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A simple but pure festival tradition

By Ye Jun | China Daily | Updated: 2013-09-19 09:18

A simple but pure festival tradition

Cantonese egg yolk with white lotus paste mooncakes, made by China World Hotel in Beijing.

Yunnan mooncakes are becoming more popular in Beijing, as an alternative to Cantonese and Suzhou-style cakes. He's restaurant offers two most popular styles: Yunnan ham with sugar and pine nut, and rose jam mooncakes.

"The ham is salty, a good contrast to the sweetness of granulated sugar. Pine nut and honey makes the taste and aroma even better," He says.

Yunnan produces a large number of fresh edible flowers. Rose and jasmine are the two most commonly used flowers in mooncakes.

Wang Junjie says Cantonese style-mooncakes came to Beijing in 1988. The style uses syrup, oil to make the dough and a mold to shape it and make beautiful patterns. The soft mooncakes have quickly become a hit in the capital.

Crispy Suzhou-style mooncakes from Jiangsu province entered the Beijing market around 2000. Since then, all kinds of styles of mooncakes have come to the capital.

Chefs are now using Western ingredients and cooking methods to make mooncakes. China World Hotel makes a charcoal-baked moon cake with truffle and bacon stuffing. The hotel's Sweet Spot dessert shops make a moon cake mousse.

Over the years, people's tastes have changed, and because people now eat more meat and oil, they prefer less sugar in mooncakes. "To cater to people's tastes, there are now more and more low-sugar mooncakes, and cakes made with natural ingredients such as coarse food grain," Wang says.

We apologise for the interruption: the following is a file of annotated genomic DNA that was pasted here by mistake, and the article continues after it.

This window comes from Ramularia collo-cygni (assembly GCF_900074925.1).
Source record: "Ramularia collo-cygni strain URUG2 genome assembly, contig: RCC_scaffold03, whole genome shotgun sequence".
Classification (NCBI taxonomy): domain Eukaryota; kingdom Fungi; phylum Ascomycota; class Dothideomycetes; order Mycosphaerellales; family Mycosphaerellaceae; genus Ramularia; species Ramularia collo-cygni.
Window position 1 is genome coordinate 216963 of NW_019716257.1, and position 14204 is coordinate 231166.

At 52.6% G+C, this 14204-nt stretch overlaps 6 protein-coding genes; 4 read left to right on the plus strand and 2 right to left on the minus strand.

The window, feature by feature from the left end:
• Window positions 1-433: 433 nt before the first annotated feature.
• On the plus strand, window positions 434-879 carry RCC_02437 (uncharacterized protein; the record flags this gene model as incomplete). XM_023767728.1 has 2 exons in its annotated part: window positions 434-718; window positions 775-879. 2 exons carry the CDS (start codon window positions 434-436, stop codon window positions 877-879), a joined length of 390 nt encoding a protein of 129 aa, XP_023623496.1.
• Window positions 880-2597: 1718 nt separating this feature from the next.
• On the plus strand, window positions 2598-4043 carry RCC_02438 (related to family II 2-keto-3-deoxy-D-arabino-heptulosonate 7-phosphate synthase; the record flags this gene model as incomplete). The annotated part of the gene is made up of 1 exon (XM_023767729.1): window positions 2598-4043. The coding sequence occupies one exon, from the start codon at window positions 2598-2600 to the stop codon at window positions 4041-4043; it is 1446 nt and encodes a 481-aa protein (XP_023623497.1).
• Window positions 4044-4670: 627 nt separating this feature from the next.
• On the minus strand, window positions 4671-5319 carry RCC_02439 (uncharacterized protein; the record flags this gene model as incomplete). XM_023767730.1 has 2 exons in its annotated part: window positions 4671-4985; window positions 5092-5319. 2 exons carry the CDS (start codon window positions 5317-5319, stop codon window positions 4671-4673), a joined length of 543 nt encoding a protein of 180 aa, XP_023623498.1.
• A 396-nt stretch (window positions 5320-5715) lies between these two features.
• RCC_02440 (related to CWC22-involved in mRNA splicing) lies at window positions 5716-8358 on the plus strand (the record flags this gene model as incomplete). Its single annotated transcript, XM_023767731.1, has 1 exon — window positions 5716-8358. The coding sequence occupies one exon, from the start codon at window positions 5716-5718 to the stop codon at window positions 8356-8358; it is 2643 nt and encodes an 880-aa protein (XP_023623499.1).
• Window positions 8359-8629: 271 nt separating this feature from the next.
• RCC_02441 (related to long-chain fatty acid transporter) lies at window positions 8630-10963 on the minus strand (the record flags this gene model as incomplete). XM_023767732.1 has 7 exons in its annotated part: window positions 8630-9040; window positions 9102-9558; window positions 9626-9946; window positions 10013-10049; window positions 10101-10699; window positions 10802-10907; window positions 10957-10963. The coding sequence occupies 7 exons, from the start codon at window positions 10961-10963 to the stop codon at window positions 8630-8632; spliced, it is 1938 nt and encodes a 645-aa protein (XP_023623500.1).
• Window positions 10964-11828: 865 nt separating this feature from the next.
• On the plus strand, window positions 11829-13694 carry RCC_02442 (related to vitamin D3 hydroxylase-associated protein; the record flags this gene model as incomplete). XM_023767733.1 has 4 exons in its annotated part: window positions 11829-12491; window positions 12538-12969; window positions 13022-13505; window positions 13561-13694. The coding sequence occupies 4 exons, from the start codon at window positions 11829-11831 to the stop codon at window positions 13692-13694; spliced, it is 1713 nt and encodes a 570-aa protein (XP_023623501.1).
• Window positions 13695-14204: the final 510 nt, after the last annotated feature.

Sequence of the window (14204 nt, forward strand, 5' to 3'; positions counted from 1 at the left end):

Sending mooncakes as a gift for Mid-Autumn Festival has become a popular trend in the last few years. Some even attribute the worse-than-usual traffic jams before the festival to people rushing to mail mooncakes. Mooncakes are often over-packaged, sometimes to the extent that people wonder whether the packaging costs more than the cakes.

This year, the Chinese central government banned government officials from using public funds to ship mooncakes. Chef Wang Junjie says he expects mooncakes to be cheaper, and more similar to how they used to taste. He says the classic combinations - mashed bean, mashed jujube, lotus paste and five nuts - still taste the best.

"If they are too luxurious, it loses the meaning of a festival," he says. "After all, it is still the old tastes people like best."

A simple but pure festival tradition

A simple but pure festival tradition

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